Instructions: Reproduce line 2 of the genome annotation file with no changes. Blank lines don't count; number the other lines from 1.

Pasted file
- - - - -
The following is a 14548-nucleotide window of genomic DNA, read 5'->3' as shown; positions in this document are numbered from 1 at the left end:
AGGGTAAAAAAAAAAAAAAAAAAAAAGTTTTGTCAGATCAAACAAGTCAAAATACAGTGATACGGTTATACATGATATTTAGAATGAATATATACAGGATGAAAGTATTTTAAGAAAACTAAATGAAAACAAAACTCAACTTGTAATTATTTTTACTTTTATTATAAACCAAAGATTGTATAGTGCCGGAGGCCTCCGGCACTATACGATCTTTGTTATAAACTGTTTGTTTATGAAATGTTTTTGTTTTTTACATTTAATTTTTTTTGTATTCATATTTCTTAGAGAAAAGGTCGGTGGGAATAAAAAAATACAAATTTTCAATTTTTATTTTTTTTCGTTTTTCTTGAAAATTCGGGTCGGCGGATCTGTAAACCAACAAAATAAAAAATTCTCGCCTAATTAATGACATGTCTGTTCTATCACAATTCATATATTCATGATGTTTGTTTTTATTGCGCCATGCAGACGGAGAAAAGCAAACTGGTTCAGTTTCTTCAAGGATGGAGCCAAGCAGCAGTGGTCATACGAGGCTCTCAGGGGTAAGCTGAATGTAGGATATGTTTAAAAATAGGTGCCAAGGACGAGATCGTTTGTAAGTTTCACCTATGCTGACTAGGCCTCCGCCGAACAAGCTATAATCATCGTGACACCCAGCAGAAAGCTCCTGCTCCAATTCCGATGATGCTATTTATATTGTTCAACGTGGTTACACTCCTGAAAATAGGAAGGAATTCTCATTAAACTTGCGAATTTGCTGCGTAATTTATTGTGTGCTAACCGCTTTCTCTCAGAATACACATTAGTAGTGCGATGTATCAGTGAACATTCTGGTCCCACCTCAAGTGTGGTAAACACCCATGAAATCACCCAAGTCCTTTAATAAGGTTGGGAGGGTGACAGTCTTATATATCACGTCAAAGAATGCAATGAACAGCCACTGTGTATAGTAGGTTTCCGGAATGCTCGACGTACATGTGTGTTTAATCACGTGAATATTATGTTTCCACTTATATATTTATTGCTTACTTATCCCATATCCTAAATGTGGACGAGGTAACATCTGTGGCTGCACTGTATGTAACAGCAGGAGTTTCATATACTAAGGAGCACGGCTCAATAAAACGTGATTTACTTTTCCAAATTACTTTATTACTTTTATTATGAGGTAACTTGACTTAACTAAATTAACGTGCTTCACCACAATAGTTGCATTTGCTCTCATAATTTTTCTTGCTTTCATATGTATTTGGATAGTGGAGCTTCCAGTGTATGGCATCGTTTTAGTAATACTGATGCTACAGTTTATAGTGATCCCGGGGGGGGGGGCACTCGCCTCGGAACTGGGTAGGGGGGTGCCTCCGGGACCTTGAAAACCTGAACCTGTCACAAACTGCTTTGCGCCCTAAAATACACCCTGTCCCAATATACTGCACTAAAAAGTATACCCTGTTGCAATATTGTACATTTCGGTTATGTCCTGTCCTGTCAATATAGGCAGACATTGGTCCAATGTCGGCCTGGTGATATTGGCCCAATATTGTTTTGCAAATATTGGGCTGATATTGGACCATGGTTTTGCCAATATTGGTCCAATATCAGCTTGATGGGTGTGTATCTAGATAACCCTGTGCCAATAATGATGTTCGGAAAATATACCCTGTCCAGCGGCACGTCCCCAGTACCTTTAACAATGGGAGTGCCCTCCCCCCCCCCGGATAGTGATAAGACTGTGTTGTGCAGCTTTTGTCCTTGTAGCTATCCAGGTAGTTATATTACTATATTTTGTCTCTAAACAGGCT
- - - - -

AGGGTAAAAAAAAAAAAAAAAAAAAAGTTTTGTCAGATCAAACAAGTCAAAATACAGTGATACGGTTATACATGATATTTAGAATGAATATATACAGGATGAAAGTATTTTAAGAAAACTAAATGAAAACAAAACTCAACTTGTAATTATTTTTACTTTTATTATAAACCAAAGATTGTATAGTGCCGGAGGCCTCCGGCACTATACGATCTTTGTTATAAACTGTTTGTTTATGAAATGTTTTTGTTTTTTACATTTAATTTTTTTTGTATTCATATTTCTTAGAGAAAAGGTCGGTGGGAATAAAAAAATACAAATTTTCAATTTTTATTTTTTTTCGTTTTTCTTGAAAATTCGGGTCGGCGGATCTGTAAACCAACAAAATAAAAAATTCTCGCCTAATTAATGACATGTCTGTTCTATCACAATTCATATATTCATGATGTTTGTTTTTATTGCGCCATGCAGACGGAGAAAAGCAAACTGGTTCAGTTTCTTCAAGGATGGAGCCAAGCAGCAGTGGTCATACGAGGCTCTCAGGGGTAAGCTGAATGTAGGATATGTTTAAAAATAGGTGCCAAGGACGAGATCGTTTGTAAGTTTCACCTATGCTGACTAGGCCTCCGCCGAACAAGCTATAATCATCGTGACACCCAGCAGAAAGCTCCTGCTCCAATTCCGATGATGCTATTTATATTGTTCAACGTGGTTACACTCCTGAAAATAGGAAGGAATTCTCATTAAACTTGCGAATTTGCTGCGTAATTTATTGTGTGCTAACCGCTTTCTCTCAGAATACACATTAGTAGTGCGATGTATCAGTGAACATTCTGGTCCCACCTCAAGTGTGGTAAACACCCATGAAATCACCCAAGTCCTTTAATAAGGTTGGGAGGGTGACAGTCTTATATATCACGTCAAAGAATGCAATGAACAGCCACTGTGTATAGTAGGTTTCCGGAATGCTCGACGTACATGTGTGTTTAATCACGTGAATATTATGTTTCCACTTATATATTTATTGCTTACTTATCCCATATCCTAAATGTGGACGAGGTAACATCTGTGGCTGCACTGTATGTAACAGCAGGAGTTTCATATACTAAGGAGCACGGCTCAATAAAACGTGATTTACTTTTCCAAATTACTTTATTACTTTTATTATGAGGTAACTTGACTTAACTAAATTAACGTGCTTCACCACAATAGTTGCATTTGCTCTCATAATTTTTCTTGCTTTCATATGTATTTGGATAGTGGAGCTTCCAGTGTATGGCATCGTTTTAGTAATACTGATGCTACAGTTTATAGTGATCCCGGGGGGGGGGGCACTCGCCTCGGAACTGGGTAGGGGGGTGCCTCCGGGACCTTGAAAACCTGAACCTGTCACAAACTGCTTTGCGCCCTAAAATACACCCTGTCCCAATATACTGCACTAAAAAGTATACCCTGTTGCAATATTGTACATTTCGGTTATGTCCTGTCCTGTCAATATAGGCAGACATTGGTCCAATGTCGGCCTGGTGATATTGGCCCAATATTGTTTTGCAAATATTGGGCTGATATTGGACCATGGTTTTGCCAATATTGGTCCAATATCAGCTTGATGGGTGTGTATCTAGATAACCCTGTGCCAATAATGATGTTCGGAAAATATACCCTGTCCAGCGGCACGTCCCCAGTACCTTTAACAATGGGAGTGCCCTCCCCCCCCCCGGATAGTGATAAGACTGTGTTGTGCAGCTTTTGTCCTTGTAGCTATCCAGGTAGTTATATTACTATATTTTGTCTCTAAACAGGCT